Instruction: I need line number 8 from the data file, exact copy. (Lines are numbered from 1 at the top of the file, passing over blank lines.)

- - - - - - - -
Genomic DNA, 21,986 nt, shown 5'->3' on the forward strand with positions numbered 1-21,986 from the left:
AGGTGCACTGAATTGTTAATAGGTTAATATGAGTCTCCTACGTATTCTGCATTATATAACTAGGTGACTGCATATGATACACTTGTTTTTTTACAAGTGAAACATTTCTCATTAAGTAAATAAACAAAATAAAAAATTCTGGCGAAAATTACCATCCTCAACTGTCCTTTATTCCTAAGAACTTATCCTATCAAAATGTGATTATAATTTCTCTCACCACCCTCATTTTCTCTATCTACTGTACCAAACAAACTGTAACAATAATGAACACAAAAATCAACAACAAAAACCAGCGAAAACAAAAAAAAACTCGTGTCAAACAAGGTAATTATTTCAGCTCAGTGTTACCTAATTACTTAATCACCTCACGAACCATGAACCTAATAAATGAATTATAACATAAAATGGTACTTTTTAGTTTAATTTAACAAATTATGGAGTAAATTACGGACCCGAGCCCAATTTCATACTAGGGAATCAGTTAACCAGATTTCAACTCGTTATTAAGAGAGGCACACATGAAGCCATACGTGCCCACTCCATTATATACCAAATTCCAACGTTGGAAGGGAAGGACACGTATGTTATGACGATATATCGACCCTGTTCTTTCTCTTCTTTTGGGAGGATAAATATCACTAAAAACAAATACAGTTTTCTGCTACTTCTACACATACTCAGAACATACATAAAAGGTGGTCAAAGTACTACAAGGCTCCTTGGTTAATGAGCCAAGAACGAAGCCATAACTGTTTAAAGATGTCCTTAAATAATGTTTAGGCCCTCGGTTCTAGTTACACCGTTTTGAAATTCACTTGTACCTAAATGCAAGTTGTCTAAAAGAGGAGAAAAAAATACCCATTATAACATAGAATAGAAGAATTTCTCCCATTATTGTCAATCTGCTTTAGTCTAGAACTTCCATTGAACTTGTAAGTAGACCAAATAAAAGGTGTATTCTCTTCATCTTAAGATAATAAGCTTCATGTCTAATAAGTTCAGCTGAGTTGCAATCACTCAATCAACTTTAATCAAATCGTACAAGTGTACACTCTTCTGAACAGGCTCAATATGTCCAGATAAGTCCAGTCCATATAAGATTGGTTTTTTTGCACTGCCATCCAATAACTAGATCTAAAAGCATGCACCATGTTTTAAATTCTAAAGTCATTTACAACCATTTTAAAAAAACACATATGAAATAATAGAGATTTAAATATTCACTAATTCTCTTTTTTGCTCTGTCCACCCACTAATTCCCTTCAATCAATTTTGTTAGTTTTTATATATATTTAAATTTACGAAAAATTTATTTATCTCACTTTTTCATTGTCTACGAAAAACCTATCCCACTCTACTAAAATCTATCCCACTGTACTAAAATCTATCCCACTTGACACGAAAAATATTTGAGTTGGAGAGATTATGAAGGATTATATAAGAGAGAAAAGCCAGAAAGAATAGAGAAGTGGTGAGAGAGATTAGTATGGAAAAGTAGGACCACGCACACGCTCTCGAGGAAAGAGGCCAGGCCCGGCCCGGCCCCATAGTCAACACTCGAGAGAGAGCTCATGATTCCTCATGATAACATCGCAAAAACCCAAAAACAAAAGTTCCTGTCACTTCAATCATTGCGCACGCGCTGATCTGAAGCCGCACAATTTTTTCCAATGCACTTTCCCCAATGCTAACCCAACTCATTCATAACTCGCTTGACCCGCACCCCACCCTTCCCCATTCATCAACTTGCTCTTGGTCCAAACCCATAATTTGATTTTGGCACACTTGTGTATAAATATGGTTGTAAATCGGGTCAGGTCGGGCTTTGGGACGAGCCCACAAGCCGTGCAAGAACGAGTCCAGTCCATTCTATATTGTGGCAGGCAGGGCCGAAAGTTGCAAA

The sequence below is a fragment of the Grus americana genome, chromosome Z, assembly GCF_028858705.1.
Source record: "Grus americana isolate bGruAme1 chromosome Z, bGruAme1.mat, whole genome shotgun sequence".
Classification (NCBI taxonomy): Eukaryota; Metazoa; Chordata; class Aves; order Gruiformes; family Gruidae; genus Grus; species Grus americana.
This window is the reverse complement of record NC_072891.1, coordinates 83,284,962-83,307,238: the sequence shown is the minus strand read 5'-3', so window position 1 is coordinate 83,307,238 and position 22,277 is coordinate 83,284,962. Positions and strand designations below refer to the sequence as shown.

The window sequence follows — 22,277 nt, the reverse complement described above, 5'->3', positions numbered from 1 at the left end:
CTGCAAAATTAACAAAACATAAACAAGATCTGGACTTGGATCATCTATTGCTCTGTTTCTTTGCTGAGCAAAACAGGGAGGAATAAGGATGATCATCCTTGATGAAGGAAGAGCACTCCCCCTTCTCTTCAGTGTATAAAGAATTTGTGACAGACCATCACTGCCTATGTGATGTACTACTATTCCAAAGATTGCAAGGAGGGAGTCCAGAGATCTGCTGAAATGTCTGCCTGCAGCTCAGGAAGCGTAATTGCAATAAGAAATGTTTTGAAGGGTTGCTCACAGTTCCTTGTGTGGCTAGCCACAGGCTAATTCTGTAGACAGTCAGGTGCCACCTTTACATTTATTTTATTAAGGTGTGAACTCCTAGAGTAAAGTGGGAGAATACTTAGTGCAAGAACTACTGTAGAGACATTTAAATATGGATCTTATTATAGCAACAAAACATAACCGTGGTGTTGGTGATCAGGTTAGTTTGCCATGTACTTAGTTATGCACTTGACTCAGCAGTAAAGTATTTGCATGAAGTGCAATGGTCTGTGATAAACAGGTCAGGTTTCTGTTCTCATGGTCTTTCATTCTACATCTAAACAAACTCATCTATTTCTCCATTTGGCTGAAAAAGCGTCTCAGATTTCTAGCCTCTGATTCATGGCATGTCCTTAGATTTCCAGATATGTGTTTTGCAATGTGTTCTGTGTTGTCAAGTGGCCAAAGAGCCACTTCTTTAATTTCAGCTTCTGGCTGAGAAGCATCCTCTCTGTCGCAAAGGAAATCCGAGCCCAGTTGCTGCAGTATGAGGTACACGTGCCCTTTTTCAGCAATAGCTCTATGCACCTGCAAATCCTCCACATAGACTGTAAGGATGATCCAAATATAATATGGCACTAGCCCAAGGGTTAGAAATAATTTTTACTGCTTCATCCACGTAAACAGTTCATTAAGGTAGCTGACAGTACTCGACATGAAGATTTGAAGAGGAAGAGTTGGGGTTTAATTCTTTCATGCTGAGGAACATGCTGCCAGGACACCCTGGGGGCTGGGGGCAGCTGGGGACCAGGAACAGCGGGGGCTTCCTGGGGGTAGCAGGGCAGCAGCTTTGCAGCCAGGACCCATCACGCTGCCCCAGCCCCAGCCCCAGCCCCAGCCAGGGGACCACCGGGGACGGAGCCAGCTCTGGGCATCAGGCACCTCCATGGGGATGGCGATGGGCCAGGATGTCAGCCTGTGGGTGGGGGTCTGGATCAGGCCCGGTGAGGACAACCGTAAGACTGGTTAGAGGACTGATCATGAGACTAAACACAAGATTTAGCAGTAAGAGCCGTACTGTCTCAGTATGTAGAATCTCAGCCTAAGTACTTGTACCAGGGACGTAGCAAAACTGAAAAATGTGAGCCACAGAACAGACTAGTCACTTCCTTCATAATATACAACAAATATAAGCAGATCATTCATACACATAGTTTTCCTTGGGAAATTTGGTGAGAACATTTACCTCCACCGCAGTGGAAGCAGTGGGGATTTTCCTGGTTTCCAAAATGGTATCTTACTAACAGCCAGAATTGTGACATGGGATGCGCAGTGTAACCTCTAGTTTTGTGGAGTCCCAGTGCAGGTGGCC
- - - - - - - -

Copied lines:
CTGCAAAATTAACAAAACATAAACAAGATCTGGACTTGGATCATCTATTGCTCTGTTTCTTTGCTGAGCAAAACAGGGAGGAATAAGGATGATCATCCTTGATGAAGGAAGAGCACTCCCCCTTCTCTTCAGTGTATAAAGAATTTGTGACAGACCATCACTGCCTATGTGATGTACTACTATTCCAAAGATTGCAAGGAGGGAGTCCAGAGATCTGCTGAAATGTCTGCCTGCAGCTCAGGAAGCGTAATTGCAATAAGAAATGTTTTGAAGGGTTGCTCACAGTTCCTTGTGTGGCTAGCCACAGGCTAATTCTGTAGACAGTCAGGTGCCACCTTTACATTTATTTTATTAAGGTGTGAACTCCTAGAGTAAAGTGGGAGAATACTTAGTGCAAGAACTACTGTAGAGACATTTAAATATGGATCTTATTATAGCAACAAAACATAACCGTGGTGTTGGTGATCAGGTTAGTTTGCCATGTACTTAGTTATGCACTTGACTCAGCAGTAAAGTATTTGCATGAAGTGCAATGGTCTGTGATAAACAGGTCAGGTTTCTGTTCTCATGGTCTTTCATTCTACATCTAAACAAACTCATCTATTTCTCCATTTGGCTGAAAAAGCGTCTCAGATTTCTAGCCTCTGATTCATGGCATGTCCTTAGATTTCCAGATATGTGTTTTGCAATGTGTTCTGTGTTGTCAAGTGGCCAAAGAGCCACTTCTTTAATTTCAGCTTCTGGCTGAGAAGCATCCTCTCTGTCGCAAAGGAAATCCGAGCCCAGTTGCTGCAGTATGAGGTACACGTGCCCTTTTTCAGCAATAGCTCTATGCACCTGCAAATCCTCCACATAGACTGTAAGGATGATCCAAATATAATATGGCACTAGCCCAAGGGTTAGAAATAATTTTTACTGCTTCATCCACGTAAACAGTTCATTAAGGTAGCTGACAGTACTCGACATGAAGATTTGAAGAGGAAGAGTTGGGGTTTAATTCTTTCATGCTGAGGAACATGCTGCCAGGACACCCTGGGGGCTGGGGGCAGCTGGGGACCAGGAACAGCGGGGGCTTCCTGGGGGTAGCAGGGCAGCAGCTTTGCAGCCAGGACCCATCACGCTGCCCCAGCCCCAGCCCCAGCCCCAGCCAGGGGACCACCGGGGACGGAGCCAGCTCTGGGCATCAGGCACCTCCATGGGGATGGCGATGGGCCAGGATGTCAGCCTGTGGGTGGGGGTCTGGATCAGGCCCGGTGAGGACAACCGTAAGACTGGTTAGAGGACTGATCATGAGACTAAACACAAGATTTAGCAGTAAGAGCCGTACTGTCTCAGTATGTAGAATCTCAGCCTAAGTACTTGTACCAGGGACGTAGCAAAACTGAAAAATGTGAGCCACAGAACAGACTAGTCACTTCCTTCATAATATACAACAAATATAAGCAGATCATTCATACACATAGTTTTCCTTGGGAAATTTGGTGAGAACATTTACCTCCACCGCAGTGGAAGCAGTGGGGATTTTCCTGGTTTCCAAAATGGTATCTTACTAACAGCCAGAATTGTGACATGGGATGCGCAGTGTAACCTCTAGTTTTGTGGAGTCCCAGTGCAGGTGGCC